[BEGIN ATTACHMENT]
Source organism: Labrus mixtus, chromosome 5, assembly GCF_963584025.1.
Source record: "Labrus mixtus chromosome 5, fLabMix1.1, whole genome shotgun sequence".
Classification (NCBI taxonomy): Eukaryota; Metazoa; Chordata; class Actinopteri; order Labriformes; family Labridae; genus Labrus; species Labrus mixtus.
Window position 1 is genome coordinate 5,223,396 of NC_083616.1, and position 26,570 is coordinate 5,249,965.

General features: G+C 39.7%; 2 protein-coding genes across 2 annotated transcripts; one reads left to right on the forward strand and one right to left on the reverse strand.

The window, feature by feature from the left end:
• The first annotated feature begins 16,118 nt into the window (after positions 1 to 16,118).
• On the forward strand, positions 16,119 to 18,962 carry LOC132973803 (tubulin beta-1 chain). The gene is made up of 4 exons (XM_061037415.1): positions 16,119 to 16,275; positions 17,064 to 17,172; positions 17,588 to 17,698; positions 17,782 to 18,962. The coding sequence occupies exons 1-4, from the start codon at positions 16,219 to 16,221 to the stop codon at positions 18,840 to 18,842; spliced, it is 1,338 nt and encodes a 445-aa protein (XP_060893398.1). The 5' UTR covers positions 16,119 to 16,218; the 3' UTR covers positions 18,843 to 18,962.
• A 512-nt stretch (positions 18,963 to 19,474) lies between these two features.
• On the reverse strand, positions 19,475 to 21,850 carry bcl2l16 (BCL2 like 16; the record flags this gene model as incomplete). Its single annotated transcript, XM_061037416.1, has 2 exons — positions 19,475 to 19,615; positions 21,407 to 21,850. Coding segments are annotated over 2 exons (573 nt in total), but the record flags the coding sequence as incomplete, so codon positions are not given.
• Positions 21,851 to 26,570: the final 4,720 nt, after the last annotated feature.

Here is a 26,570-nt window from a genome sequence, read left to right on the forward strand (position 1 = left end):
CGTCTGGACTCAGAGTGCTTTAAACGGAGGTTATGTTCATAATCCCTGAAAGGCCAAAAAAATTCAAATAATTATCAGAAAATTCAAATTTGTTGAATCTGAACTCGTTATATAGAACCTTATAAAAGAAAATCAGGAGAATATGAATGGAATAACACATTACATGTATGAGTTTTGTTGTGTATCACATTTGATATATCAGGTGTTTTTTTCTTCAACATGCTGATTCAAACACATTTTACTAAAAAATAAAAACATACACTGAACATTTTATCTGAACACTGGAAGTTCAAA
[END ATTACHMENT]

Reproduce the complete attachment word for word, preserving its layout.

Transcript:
Source organism: Labrus mixtus, chromosome 5, assembly GCF_963584025.1.
Source record: "Labrus mixtus chromosome 5, fLabMix1.1, whole genome shotgun sequence".
Classification (NCBI taxonomy): Eukaryota; Metazoa; Chordata; class Actinopteri; order Labriformes; family Labridae; genus Labrus; species Labrus mixtus.
Window position 1 is genome coordinate 5,223,396 of NC_083616.1, and position 26,570 is coordinate 5,249,965.

General features: G+C 39.7%; 2 protein-coding genes across 2 annotated transcripts; one reads left to right on the forward strand and one right to left on the reverse strand.

The window, feature by feature from the left end:
• The first annotated feature begins 16,118 nt into the window (after positions 1 to 16,118).
• On the forward strand, positions 16,119 to 18,962 carry LOC132973803 (tubulin beta-1 chain). The gene is made up of 4 exons (XM_061037415.1): positions 16,119 to 16,275; positions 17,064 to 17,172; positions 17,588 to 17,698; positions 17,782 to 18,962. The coding sequence occupies exons 1-4, from the start codon at positions 16,219 to 16,221 to the stop codon at positions 18,840 to 18,842; spliced, it is 1,338 nt and encodes a 445-aa protein (XP_060893398.1). The 5' UTR covers positions 16,119 to 16,218; the 3' UTR covers positions 18,843 to 18,962.
• A 512-nt stretch (positions 18,963 to 19,474) lies between these two features.
• On the reverse strand, positions 19,475 to 21,850 carry bcl2l16 (BCL2 like 16; the record flags this gene model as incomplete). Its single annotated transcript, XM_061037416.1, has 2 exons — positions 19,475 to 19,615; positions 21,407 to 21,850. Coding segments are annotated over 2 exons (573 nt in total), but the record flags the coding sequence as incomplete, so codon positions are not given.
• Positions 21,851 to 26,570: the final 4,720 nt, after the last annotated feature.

Here is a 26,570-nt window from a genome sequence, read left to right on the forward strand (position 1 = left end):
CGTCTGGACTCAGAGTGCTTTAAACGGAGGTTATGTTCATAATCCCTGAAAGGCCAAAAAAATTCAAATAATTATCAGAAAATTCAAATTTGTTGAATCTGAACTCGTTATATAGAACCTTATAAAAGAAAATCAGGAGAATATGAATGGAATAACACATTACATGTATGAGTTTTGTTGTGTATCACATTTGATATATCAGGTGTTTTTTTCTTCAACATGCTGATTCAAACACATTTTACTAAAAAATAAAAACATACACTGAACATTTTATCTGAACACTGGAAGTTCAAA